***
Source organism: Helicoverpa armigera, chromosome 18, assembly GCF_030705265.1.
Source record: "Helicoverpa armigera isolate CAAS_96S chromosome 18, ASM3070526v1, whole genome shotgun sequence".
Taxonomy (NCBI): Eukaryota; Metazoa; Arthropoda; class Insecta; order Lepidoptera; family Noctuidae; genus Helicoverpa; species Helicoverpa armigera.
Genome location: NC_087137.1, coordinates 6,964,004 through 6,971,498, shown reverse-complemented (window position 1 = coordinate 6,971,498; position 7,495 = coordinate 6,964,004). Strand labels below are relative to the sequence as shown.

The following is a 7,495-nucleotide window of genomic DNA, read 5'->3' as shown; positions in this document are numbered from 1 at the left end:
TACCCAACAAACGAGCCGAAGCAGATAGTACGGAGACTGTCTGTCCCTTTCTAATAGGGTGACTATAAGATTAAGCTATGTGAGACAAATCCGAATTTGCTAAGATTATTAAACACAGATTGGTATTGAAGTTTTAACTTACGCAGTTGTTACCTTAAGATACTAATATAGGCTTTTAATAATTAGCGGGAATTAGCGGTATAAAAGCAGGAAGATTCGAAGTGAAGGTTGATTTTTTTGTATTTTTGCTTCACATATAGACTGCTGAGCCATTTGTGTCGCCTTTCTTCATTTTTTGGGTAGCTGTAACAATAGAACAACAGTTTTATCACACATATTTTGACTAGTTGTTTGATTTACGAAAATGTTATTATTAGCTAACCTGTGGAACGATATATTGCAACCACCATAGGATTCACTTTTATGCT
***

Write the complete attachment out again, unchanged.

Source organism: Helicoverpa armigera, chromosome 18, assembly GCF_030705265.1.
Source record: "Helicoverpa armigera isolate CAAS_96S chromosome 18, ASM3070526v1, whole genome shotgun sequence".
Taxonomy (NCBI): Eukaryota; Metazoa; Arthropoda; class Insecta; order Lepidoptera; family Noctuidae; genus Helicoverpa; species Helicoverpa armigera.
Genome location: NC_087137.1, coordinates 6,964,004 through 6,971,498, shown reverse-complemented (window position 1 = coordinate 6,971,498; position 7,495 = coordinate 6,964,004). Strand labels below are relative to the sequence as shown.

The following is a 7,495-nucleotide window of genomic DNA, read 5'->3' as shown; positions in this document are numbered from 1 at the left end:
TACCCAACAAACGAGCCGAAGCAGATAGTACGGAGACTGTCTGTCCCTTTCTAATAGGGTGACTATAAGATTAAGCTATGTGAGACAAATCCGAATTTGCTAAGATTATTAAACACAGATTGGTATTGAAGTTTTAACTTACGCAGTTGTTACCTTAAGATACTAATATAGGCTTTTAATAATTAGCGGGAATTAGCGGTATAAAAGCAGGAAGATTCGAAGTGAAGGTTGATTTTTTTGTATTTTTGCTTCACATATAGACTGCTGAGCCATTTGTGTCGCCTTTCTTCATTTTTTGGGTAGCTGTAACAATAGAACAACAGTTTTATCACACATATTTTGACTAGTTGTTTGATTTACGAAAATGTTATTATTAGCTAACCTGTGGAACGATATATTGCAACCACCATAGGATTCACTTTTATGCT